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Electric rear-drive Smart roadster is only one of the development tools at WaveCrest’s disposal.

The power electronics fit into the floor of the vehicle’s trunk. Schaum says that they will get much smaller as development continues.
WaveCrest’s brand-new research lab in Rochester Hills, Mich. is buzzing with activity.

Preparations are underway for an afternoon grand opening celebration with name tags neatly lined up and information stacked on a nearby table. But what catches my attention is the dark blue Smart roadster that’s sitting up on a hoist in the backroom. The roadster is the latest tool in the development of a commercially-viable wheel motor for the auto industry.

“We picked the Smart roadster because it’s a rear-wheel-drive vehicle and we were able to remove the DaimlerChrysler powertrain and install our powertrain with minimal alterations,” says Richard Schaum, vice president and general manager of vehicle systems for WaveCrest Laboratories.

“We didn’t have to change any sheet metal. We didn’t even change the stack for the convertible top.”

From above, the Smart roadster looks no different from any other Smart, but one look underneath reveals some interesting differences. The Smart is equipped with WaveCrest’s Adaptive Motor System, a series of electronic controllers, mounted in the floor of the trunk, that power two 88-pound wheel motors.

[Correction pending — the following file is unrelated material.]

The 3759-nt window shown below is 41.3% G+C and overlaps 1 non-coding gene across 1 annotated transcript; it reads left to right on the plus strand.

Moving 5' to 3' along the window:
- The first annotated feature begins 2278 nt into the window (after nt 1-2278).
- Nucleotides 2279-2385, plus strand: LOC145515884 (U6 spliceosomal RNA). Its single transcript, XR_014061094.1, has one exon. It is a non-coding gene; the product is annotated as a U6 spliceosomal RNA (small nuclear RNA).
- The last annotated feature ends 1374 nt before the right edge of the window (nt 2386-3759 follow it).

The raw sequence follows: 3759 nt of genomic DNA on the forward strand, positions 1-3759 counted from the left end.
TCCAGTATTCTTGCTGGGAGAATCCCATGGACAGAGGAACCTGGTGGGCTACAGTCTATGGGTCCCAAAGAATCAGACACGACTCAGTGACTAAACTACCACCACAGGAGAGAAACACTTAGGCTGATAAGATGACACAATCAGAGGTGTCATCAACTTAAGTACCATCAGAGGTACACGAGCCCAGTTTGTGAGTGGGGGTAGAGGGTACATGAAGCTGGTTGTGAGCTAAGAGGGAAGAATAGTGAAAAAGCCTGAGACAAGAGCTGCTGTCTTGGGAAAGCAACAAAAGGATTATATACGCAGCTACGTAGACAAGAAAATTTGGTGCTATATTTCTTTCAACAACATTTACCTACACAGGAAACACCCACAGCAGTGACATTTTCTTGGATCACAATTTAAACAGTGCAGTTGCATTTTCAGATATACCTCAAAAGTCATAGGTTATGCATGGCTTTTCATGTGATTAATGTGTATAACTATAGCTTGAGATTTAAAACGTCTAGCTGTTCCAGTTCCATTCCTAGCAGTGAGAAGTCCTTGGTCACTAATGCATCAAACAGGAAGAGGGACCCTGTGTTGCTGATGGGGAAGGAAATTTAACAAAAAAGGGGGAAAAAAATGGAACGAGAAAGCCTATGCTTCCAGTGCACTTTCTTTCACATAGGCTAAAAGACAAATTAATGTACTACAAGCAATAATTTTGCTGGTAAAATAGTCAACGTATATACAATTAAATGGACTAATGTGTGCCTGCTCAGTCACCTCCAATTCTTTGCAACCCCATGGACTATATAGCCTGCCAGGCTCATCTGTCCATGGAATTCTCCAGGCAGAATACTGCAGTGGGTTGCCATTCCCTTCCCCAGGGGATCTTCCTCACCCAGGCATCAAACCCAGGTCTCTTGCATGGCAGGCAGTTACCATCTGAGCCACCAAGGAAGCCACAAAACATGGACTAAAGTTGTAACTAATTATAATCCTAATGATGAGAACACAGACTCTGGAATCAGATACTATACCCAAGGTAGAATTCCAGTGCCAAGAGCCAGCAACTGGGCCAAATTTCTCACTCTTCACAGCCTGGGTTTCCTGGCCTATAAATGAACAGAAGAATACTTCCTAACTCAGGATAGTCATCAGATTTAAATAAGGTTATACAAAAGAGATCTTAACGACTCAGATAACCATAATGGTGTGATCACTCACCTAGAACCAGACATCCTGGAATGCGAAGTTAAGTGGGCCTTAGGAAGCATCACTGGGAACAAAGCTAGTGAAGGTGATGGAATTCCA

The Smart’s tube suspension we extended by about 10 inches and the track bars were moved back to make room for the wheel motors. The system is powered by 10 sets of MOSFETS, solid state controllers that handle the high levels of current needed to power the coils inside the motors.

“At this level of development there are actually five levels of coils,” says Schaum. The MOSFETS are mounted to aluminum extrusions that are cooled by the vehicle’s liquid cooling system.

This Smart roadster will be used to develop WaveCrest’s wheel-motor technology.
Schaum says that the system on the Smart roadster is much bigger than the final system will be. Due to the expense of building the oneoff prototype, Shaum says it’s better to go for overkill. As the technology advances, the electronic controller will get smaller.

The wheel motors are air-cooled. Air is brought in from a cold spot inside the vehicle so the system won’t be exposed to dust or water. A small fan is used to blow air into the tubes. The brake rotors are about 0.5 inch thick drilled for ventilation and scalloped for asthetics.

The Smart mule uses four nickel-metal hydride batteries to power the system that will be replaced by WaveCrest’s own battery technology when it is ready.

The Rochester Hills facility will also have an algorithm test-bench which will simulate a vehicle with four wheel motors.

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Thu. July 18th, 2024

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